H.E.A.T.Watch – Stop Human Exploitation and Trafficking

Alameda County H.E.A.T. Watch Tip Line: 1-510-208-4959.
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Community

Identifying Challenges

As one of the 5-points of H.E.A.T. Watch, community engagement is also one of the most important. Law enforcement cannot be everywhere at all times, so ensuring that the community is properly trained on issues regarding the commercial sexual exploitation of children is a necessary component to an effective response. H.E.A.T. Watch’s training model includes dispelling myths and misconceptions, breaking down “the game”, identifying risk factors and red flags, and providing local data on sexually exploited minors. People learn and engage with one another differently. Therefore, to raise awareness and reach more individuals, H.E.A.T. Watch utilizes various platforms through our website, social media, newsletters, an online radio show, public service announcements, billboards, and our graphic novel series.

H.E.A.T. Watch strives to build a new community that empathizes and understands the victimology associated with human trafficking. Responsible community awareness depends on promoting a mindset that views and treats exploited youth as victims.

Identifying Solutions

The following strategies provide a basic foundation to create H.E.A.T. Watch Neighborhood Programs specific to your region:

Recognize stakeholders. One of the first steps your community can take is to find agencies, organizations, survivors, faith based organizations, and community advocates that are already working to combat human trafficking. If there is already a response network in place, see how you can join and provide assistance to support their efforts rather than duplicate them. If no such network exists, invite interested parties to come together to create a working group that opens up dialogue around child sex trafficking in your community. Meet and communicate regularly, and track progress in order to ensure the group’s goals are being met.

Establish community goals.

Upon convening a working group, establish your community’s goals around addressing and talking about child sex trafficking. Ask your working group what they hope to accomplish, and define your short-term and long-term goals. Though some ideologies may differ amongst partners, come up with one to three similar objectives for the first year on which all partners can agree, with an understanding that these objectives are flexible. When you decide together on the direction, you allow all groups to take ownership of this collective effort that will facilitate a unified outreach effort.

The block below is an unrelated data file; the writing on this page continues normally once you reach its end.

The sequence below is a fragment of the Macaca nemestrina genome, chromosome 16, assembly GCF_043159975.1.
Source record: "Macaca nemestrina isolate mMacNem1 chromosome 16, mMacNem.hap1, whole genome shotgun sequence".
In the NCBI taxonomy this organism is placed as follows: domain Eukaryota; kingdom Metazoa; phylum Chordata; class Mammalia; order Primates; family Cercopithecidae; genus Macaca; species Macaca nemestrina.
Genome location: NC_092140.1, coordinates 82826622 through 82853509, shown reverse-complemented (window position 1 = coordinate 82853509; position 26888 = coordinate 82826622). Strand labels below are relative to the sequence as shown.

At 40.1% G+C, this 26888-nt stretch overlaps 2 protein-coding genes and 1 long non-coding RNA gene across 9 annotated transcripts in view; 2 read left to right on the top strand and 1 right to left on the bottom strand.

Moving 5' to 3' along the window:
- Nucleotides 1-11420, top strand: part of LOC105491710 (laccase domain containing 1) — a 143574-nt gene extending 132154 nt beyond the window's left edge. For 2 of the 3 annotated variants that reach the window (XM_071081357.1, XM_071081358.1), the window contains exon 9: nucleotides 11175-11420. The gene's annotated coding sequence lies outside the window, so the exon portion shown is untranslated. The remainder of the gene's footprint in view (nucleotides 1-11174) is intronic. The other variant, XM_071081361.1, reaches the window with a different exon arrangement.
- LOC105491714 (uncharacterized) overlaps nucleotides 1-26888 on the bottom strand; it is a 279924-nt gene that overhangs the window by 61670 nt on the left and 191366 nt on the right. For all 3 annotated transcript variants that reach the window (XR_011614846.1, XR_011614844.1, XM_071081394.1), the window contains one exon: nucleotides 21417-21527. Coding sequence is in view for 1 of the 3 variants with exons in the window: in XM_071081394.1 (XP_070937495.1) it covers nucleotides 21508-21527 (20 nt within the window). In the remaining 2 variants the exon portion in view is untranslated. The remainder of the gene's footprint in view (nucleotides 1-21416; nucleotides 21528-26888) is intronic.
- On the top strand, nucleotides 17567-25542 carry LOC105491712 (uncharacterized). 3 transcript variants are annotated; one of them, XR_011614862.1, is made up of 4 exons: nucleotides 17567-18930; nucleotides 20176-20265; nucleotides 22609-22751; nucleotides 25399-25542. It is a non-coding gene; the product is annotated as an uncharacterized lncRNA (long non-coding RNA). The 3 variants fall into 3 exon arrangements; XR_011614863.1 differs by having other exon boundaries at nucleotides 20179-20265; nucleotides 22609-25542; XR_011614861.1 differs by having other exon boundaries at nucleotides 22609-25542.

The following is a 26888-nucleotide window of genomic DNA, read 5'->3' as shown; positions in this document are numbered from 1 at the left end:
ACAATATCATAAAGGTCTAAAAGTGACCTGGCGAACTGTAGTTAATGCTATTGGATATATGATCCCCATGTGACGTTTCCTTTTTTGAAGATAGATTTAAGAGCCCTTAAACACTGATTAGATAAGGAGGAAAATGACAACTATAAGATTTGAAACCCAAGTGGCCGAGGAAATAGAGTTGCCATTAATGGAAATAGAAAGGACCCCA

Create awareness campaign. It is beneficial for the community and working group to come together and create a strategic campaign to raise awareness about child sex trafficking. It does not take marketing experts to develop an awareness campaign, though many experts will donate their time to help create effective messaging and publicity.

  • The first step is to identify what level of understanding your community has around the issue, and set expectations for how you hope they will respond to your efforts.
  • The next step is to decide what message you want to communicate based on that information. Make sure the message is simple and straightforward so you do not confuse your audience. For example, do you want to communicate to the community that commercial sexual exploitation of children is happening on your streets? Do you want to focus on a particular aspect of trafficking, such as boys, exploiters, or the purchasers who buy victims?
  • The third step is to find out if any national, state, and local efforts may coincide with your campaign, such as National Human Trafficking Awareness Month. By coordinating your campaign with larger strategies, you can leverage your efforts and maximize your campaign’s exposure.
  • The fourth step is to decide on the mode or medium for delivering your message. Will you be using billboards, social media, video, or in-person trainings? Be aware that companies that manage billboards and bus shelter signage will often provide free space for public awareness campaigns; media stations, both radio and television will provide free airtime for public service announcements. More often than not you’ll use all of the above, but be as strategic as possible regarding campaign placement and the type of audiences who will see it.
  • The fifth and final step is to bring resources together and make sure your message has a Call to Action (CTA) that directs the community to an action plan, to website, phone number, or agency that can respond accordingly.

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A program of the Alameda County District Attorney's Office.

This website is supported in part by Grant No.90ZV0092 awarded by the Rescue and Restore Victims of Human Trafficking Regional Program, Anti-Trafficking In Persons Division, Office of Refugee Resettlement/ACF, Department of Health and Human Services. The contents on this website are solely the responsibility of the authors and do not necessarily represent the official views of HHS.